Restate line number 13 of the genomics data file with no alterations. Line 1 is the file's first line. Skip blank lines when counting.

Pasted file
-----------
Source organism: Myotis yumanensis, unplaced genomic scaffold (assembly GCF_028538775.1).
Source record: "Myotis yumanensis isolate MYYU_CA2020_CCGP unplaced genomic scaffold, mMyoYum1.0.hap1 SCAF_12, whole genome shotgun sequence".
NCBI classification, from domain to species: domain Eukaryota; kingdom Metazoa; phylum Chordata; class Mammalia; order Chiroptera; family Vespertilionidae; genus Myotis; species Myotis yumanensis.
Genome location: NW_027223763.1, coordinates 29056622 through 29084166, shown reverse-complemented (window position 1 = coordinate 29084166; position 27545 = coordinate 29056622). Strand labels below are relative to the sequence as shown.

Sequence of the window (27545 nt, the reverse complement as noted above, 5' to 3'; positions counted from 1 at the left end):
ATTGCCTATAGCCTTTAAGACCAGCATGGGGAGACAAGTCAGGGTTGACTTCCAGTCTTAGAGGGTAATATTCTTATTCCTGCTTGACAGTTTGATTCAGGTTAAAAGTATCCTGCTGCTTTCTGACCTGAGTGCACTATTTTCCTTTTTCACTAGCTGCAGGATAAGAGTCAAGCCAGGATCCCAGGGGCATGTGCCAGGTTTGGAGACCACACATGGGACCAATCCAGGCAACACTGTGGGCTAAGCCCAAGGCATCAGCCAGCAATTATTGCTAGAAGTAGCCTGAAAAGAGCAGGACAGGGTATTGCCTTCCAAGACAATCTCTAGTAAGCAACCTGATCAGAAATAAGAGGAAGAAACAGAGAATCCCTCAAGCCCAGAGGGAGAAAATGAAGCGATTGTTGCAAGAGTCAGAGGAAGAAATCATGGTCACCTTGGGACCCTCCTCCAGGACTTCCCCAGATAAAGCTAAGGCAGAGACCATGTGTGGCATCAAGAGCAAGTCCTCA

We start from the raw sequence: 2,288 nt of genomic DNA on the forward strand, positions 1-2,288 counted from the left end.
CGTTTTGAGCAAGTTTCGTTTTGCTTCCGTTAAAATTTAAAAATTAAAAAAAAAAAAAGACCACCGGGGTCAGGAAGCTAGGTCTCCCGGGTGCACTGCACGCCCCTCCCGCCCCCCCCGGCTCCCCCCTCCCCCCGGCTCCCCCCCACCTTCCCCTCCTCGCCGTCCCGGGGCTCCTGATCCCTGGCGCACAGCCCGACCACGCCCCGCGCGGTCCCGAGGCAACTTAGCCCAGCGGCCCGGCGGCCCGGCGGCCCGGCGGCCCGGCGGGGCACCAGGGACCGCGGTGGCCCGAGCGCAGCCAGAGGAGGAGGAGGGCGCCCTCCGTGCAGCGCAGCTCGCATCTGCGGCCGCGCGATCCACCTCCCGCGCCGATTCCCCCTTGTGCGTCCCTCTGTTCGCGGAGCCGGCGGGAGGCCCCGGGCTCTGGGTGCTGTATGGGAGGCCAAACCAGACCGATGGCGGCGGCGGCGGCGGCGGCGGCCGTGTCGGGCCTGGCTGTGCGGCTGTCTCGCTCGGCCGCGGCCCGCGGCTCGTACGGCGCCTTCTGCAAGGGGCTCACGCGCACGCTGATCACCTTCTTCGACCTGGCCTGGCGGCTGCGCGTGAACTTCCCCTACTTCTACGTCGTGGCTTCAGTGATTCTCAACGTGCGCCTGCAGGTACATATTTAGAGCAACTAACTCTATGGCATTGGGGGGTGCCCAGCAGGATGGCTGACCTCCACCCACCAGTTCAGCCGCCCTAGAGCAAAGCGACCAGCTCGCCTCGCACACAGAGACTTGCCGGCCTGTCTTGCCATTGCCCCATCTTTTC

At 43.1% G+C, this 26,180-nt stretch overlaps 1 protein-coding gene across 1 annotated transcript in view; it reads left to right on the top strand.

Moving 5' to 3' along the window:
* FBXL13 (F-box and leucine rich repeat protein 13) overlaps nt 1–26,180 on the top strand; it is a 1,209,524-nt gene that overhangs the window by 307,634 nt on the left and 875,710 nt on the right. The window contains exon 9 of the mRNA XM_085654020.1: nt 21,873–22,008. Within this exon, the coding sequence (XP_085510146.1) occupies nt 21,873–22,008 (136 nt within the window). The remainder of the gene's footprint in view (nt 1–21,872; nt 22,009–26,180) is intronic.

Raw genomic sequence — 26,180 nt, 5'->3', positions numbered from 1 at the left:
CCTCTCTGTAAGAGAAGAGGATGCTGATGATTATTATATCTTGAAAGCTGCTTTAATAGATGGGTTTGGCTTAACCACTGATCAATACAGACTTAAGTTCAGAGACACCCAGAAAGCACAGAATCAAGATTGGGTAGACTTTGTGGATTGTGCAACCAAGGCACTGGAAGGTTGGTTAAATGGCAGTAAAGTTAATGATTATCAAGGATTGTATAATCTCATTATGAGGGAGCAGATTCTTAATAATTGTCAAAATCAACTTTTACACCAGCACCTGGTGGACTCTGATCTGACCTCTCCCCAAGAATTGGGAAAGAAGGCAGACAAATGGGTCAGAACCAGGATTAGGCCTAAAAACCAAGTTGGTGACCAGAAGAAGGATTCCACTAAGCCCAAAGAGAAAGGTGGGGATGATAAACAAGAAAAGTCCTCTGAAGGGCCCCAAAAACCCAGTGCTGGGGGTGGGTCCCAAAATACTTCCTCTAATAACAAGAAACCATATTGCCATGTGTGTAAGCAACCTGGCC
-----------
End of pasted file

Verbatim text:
CCTCTCTGTAAGAGAAGAGGATGCTGATGATTATTATATCTTGAAAGCTGCTTTAATAGATGGGTTTGGCTTAACCACTGATCAATACAGACTTAAGTTCAGAGACACCCAGAAAGCACAGAATCAAGATTGGGTAGACTTTGTGGATTGTGCAACCAAGGCACTGGAAGGTTGGTTAAATGGCAGTAAAGTTAATGATTATCAAGGATTGTATAATCTCATTATGAGGGAGCAGATTCTTAATAATTGTCAAAATCAACTTTTACACCAGCACCTGGTGGACTCTGATCTGACCTCTCCCCAAGAATTGGGAAAGAAGGCAGACAAATGGGTCAGAACCAGGATTAGGCCTAAAAACCAAGTTGGTGACCAGAAGAAGGATTCCACTAAGCCCAAAGAGAAAGGTGGGGATGATAAACAAGAAAAGTCCTCTGAAGGGCCCCAAAAACCCAGTGCTGGGGGTGGGTCCCAAAATACTTCCTCTAATAACAAGAAACCATATTGCCATGTGTGTAAGCAACCTGGCC